Is Southern California's booming apartment industry--where rents are rising rapidly and vacancies sinking to historic lows--getting too hot?
That was the common question Monday at an apartment industry conference where speakers raised concerns about a growing housing shortage that could choke off economic growth and trigger a backlash in the form of rent control.
"The single greatest threat to the boom's continuation is the boom itself," said real estate broker David L. Casper, a panelist at the Real Estate Conference Group's Apartment Outlook 2000. "The housing crisis will continue to worsen next year."
The statistics and forecast presented at the Beverly Hills conference spoke of a booming economy and worsening housing shortage. During the second quarter of 2000, the vacancy rate in Los Angeles County's largest apartment complexes had fallen to below 3% while the average monthly rent approached $1,100, according to a report by the real estate firm Grubb & Ellis.
Meanwhile, new apartment construction remained extremely scarce. In Los Angeles County, less than 3,000 apartments will be completed this year despite the addition of 86,000 jobs, according to Marcus & Millichap, a real estate investment firm that specializes in apartments.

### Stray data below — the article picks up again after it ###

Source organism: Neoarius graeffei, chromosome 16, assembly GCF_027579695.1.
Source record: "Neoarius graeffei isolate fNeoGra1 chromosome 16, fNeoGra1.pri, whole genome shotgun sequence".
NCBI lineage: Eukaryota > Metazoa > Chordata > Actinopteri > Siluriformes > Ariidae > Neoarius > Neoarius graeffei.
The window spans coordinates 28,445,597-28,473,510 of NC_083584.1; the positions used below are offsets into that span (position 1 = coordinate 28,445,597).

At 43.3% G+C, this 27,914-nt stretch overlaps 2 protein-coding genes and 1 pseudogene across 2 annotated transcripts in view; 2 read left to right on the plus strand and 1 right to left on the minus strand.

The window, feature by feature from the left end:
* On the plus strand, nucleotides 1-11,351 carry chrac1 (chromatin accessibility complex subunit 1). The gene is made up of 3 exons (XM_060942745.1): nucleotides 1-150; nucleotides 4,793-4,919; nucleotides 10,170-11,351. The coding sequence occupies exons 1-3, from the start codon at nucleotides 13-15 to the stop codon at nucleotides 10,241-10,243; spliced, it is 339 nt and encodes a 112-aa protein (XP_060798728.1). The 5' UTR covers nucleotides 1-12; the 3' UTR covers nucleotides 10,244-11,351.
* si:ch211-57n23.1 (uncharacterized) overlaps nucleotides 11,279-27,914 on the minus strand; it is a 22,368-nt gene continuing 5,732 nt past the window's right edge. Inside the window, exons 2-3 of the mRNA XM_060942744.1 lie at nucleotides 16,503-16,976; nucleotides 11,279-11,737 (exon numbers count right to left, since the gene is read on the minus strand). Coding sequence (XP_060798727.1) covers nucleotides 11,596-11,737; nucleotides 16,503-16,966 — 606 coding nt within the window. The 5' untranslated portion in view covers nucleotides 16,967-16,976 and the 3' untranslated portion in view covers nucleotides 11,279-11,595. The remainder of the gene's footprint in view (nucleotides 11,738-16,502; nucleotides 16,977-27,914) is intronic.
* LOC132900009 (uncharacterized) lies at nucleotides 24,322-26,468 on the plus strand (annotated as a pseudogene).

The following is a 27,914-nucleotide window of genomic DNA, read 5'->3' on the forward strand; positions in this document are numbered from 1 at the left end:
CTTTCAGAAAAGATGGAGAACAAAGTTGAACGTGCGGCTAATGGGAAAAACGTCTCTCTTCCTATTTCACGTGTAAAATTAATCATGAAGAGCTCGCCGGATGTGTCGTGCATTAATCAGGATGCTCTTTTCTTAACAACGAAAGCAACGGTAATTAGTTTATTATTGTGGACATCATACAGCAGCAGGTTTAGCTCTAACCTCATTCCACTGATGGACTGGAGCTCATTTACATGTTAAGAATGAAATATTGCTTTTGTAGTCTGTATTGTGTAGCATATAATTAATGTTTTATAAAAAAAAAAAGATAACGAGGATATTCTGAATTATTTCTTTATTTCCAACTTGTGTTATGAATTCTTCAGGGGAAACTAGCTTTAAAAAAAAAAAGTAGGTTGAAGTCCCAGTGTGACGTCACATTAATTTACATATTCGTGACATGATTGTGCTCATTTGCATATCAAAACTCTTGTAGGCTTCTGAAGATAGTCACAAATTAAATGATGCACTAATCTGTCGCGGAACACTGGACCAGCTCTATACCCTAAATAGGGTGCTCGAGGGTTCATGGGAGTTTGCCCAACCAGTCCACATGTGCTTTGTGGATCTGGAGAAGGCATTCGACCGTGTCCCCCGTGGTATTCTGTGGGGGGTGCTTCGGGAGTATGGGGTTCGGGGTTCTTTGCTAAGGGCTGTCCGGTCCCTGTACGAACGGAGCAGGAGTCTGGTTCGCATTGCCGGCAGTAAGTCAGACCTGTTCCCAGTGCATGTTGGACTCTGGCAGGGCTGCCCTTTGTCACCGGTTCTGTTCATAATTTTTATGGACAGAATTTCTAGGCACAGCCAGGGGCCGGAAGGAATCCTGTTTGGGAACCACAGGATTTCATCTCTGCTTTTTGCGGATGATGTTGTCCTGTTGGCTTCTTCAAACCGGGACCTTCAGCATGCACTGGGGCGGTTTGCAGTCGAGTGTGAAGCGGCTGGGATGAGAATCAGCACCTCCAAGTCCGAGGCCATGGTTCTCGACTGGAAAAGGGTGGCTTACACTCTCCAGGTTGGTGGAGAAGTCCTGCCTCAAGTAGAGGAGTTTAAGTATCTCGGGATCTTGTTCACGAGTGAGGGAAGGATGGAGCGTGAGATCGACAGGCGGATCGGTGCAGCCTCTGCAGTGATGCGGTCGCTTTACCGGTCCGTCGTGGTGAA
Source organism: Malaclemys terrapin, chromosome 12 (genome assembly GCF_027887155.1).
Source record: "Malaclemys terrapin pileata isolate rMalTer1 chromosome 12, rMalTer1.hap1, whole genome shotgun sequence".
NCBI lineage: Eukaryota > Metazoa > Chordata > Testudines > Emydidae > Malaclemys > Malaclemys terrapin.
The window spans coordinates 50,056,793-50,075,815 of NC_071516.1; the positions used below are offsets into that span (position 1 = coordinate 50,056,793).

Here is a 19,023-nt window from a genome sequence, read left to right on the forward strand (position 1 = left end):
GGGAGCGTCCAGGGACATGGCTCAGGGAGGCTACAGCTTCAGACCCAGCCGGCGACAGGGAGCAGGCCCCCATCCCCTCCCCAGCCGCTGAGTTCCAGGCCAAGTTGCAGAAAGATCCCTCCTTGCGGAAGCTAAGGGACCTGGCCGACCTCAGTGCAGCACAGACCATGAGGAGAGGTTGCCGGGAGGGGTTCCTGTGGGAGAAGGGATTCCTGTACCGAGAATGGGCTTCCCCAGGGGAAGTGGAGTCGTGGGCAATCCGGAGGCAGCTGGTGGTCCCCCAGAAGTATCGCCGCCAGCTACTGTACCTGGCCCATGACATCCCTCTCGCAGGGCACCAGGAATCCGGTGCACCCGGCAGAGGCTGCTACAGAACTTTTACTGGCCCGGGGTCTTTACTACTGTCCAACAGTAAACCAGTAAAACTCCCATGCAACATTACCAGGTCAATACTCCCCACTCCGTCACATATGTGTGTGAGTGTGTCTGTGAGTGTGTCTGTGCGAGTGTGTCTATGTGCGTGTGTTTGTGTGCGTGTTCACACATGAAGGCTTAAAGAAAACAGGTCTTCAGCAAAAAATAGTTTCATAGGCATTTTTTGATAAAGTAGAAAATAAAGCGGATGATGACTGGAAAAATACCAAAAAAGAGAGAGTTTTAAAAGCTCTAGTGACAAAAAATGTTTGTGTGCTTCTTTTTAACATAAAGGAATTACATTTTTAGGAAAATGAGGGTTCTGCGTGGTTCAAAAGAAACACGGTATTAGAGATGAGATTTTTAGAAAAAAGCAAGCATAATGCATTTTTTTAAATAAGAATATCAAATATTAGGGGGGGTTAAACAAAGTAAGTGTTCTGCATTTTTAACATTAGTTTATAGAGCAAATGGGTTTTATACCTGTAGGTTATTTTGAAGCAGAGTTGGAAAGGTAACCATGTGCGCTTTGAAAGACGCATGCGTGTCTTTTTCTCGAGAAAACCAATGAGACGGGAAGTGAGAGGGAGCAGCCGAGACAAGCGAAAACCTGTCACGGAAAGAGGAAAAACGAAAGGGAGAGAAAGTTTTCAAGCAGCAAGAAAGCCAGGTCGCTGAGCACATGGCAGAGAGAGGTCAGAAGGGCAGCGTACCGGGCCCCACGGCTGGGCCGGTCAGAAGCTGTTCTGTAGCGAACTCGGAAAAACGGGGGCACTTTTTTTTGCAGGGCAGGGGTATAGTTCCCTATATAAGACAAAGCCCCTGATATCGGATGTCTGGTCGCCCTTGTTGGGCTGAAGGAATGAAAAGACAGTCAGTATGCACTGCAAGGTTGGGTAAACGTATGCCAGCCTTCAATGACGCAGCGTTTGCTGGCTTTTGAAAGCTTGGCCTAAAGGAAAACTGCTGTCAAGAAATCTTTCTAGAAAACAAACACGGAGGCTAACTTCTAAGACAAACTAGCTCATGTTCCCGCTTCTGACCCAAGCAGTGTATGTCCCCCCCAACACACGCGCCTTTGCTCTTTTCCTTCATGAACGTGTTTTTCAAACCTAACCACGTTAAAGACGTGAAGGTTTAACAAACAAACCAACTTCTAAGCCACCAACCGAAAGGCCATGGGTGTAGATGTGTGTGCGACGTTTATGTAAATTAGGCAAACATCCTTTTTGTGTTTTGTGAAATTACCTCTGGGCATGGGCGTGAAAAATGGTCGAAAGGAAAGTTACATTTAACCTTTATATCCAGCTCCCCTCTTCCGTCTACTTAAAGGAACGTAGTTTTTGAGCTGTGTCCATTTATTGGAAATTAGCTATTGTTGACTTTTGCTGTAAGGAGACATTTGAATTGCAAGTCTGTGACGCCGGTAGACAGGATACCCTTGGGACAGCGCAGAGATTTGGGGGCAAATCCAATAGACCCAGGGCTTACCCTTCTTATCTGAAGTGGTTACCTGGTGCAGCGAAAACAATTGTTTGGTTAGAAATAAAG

The region and state's projected population growth "will put significant pressure on California housing markets," said Kenneth H. Townsend, managing partner of E&Y; Kenneth Leventhal's Real Estate Group.
Industry observers say the housing being built in downtown Los Angeles and other so-called infill areas will help but still fall far short of meeting projected demand. In addition, many new apartments are targeted at affluent professionals. Few private builders are creating affordable housing for low-wage workers and large families.
The high rent of new multiunit housing "makes it practically inaccessible to the masses," said Casper, a broker at Grubb & Ellis.
The apartment market will get only tighter as the economy continues to generate new jobs and a large new generation of renters--the children of the baby boom--start looking for housing of their own.
"Can we produce some [housing] that these people can afford?" asked housing research specialist Jeffrey S. Meyers.